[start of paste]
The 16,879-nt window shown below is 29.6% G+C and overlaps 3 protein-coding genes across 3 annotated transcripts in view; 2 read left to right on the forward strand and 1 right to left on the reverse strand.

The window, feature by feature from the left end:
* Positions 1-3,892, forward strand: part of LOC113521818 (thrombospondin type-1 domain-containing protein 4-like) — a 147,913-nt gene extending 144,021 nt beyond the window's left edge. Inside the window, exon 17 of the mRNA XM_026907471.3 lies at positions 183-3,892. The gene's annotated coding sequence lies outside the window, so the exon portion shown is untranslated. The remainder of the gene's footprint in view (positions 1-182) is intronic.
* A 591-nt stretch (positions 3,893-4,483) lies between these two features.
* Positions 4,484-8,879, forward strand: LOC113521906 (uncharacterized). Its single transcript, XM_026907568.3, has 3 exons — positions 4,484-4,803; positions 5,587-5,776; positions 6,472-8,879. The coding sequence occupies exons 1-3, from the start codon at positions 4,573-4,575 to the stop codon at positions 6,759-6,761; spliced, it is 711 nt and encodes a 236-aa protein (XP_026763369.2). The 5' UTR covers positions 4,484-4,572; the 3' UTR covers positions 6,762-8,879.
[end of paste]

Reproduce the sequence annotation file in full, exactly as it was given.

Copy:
The 16,879-nt window shown below is 29.6% G+C and overlaps 3 protein-coding genes across 3 annotated transcripts in view; 2 read left to right on the forward strand and 1 right to left on the reverse strand.

The window, feature by feature from the left end:
* Positions 1-3,892, forward strand: part of LOC113521818 (thrombospondin type-1 domain-containing protein 4-like) — a 147,913-nt gene extending 144,021 nt beyond the window's left edge. Inside the window, exon 17 of the mRNA XM_026907471.3 lies at positions 183-3,892. The gene's annotated coding sequence lies outside the window, so the exon portion shown is untranslated. The remainder of the gene's footprint in view (positions 1-182) is intronic.
* A 591-nt stretch (positions 3,893-4,483) lies between these two features.
* Positions 4,484-8,879, forward strand: LOC113521906 (uncharacterized). Its single transcript, XM_026907568.3, has 3 exons — positions 4,484-4,803; positions 5,587-5,776; positions 6,472-8,879. The coding sequence occupies exons 1-3, from the start codon at positions 4,573-4,575 to the stop codon at positions 6,759-6,761; spliced, it is 711 nt and encodes a 236-aa protein (XP_026763369.2). The 5' UTR covers positions 4,484-4,572; the 3' UTR covers positions 6,762-8,879.